Al Qaeda Propaganda
by Major Matthew Orris, Small Wars Journal
The purpose of this paper is to discuss the myth that Al Qaeda is a far more superior practitioner of the war of ideas because it has proven that it knows far less about the "American street" than supposedly the U.S. does about the "Arab street." This is highlighted by Al Qaeda's use of an American convert to be their voice to the U.S. The question that is open to interpretation is of what use is such a person at all to Al Qaeda given that it is doubtful that he is able to gather any significant following amongst Muslims in the Arab world and is considered nothing more than a "bloated buffoon" in the United States?
Al Qaeda's use of Adam Gadahn is little more than an opportunistic publicity stunt designed to garner as much media exposure as possible because the spokesman is an American. So who is this Adam Gadahn? He is not a mystery. He is not an enigma. Rather Adam Yahiye Gadahn is really Adam Pearlman born in Oregon and raised in Orange County, California. Phil Pearlman (Adam's father) was a 1960's radical who suffered an identity crisis (much like Adam) that resulted in the change of the Pearlman surname to "Gadahn".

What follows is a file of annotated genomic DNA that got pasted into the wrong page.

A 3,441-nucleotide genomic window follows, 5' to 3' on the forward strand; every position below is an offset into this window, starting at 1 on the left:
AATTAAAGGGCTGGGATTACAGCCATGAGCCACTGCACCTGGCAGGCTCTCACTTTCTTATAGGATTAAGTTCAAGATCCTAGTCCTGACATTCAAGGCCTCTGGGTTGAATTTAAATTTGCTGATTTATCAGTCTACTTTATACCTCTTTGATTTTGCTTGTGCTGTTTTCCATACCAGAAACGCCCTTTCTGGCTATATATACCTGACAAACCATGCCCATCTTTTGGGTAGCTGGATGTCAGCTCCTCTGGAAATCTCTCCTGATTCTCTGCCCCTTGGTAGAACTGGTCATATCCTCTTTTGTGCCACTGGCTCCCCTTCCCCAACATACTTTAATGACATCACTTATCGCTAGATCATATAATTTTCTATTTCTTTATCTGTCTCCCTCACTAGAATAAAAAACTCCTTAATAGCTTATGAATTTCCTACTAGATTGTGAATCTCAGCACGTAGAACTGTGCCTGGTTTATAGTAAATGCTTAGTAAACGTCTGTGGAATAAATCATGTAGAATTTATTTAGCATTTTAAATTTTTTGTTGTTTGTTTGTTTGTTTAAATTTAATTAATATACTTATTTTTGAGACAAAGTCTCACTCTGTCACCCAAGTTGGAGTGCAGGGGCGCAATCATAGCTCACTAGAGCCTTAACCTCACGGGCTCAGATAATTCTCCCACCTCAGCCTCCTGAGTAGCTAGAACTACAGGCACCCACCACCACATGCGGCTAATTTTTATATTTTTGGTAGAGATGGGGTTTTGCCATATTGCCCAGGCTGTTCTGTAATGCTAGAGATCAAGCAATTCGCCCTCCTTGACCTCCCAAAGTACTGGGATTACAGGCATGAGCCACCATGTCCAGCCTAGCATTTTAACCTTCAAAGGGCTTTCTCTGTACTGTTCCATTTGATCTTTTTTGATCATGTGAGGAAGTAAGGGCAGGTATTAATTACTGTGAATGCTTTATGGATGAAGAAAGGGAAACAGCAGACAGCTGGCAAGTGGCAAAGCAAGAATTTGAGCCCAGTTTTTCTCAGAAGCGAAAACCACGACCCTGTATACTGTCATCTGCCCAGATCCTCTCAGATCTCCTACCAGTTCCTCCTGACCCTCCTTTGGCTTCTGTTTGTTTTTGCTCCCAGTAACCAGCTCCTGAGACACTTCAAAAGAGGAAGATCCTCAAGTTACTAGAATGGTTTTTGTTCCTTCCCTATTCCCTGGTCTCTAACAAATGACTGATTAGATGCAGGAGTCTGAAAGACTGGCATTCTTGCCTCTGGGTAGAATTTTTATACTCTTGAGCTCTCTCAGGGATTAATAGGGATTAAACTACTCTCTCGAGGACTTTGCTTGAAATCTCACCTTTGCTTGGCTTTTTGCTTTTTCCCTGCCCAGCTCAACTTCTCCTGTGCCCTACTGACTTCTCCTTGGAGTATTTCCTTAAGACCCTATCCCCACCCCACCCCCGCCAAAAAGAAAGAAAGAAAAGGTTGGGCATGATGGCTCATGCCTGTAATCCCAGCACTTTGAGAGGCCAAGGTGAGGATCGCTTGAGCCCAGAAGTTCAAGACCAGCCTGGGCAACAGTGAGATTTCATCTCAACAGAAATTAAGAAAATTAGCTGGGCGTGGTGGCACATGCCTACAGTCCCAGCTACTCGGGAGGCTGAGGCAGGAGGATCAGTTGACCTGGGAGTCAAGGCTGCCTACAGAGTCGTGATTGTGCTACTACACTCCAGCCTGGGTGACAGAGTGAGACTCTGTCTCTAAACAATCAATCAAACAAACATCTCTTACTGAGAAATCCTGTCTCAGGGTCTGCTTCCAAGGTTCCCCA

To understand the message one must understand the messenger and his motivations. The scientific community has yet to create a standard profile of a "typical" terrorist because there is doubt that a single arch-type exists. However, when terrorism is viewed with other serial predatory crimes (murder, rape, sexual assault) the common thread shared by the perpetrators is exhaustive dreaming and planning of executing such an event and those engrossed in such mental exercises are prone in their late teens/early twenties to escalate from fantasy to reality. Adam Gadahn's own history paints a life of failure, wanting to be important while surrounding himself with violent images and messages. Gadahn's own writings described having a "yawning emptiness" and seeking ways "to fill that void" by turning away from Death Metal to studying Islam at the Islamic Society of Orange County where he fell in with a group of young fundamentalists.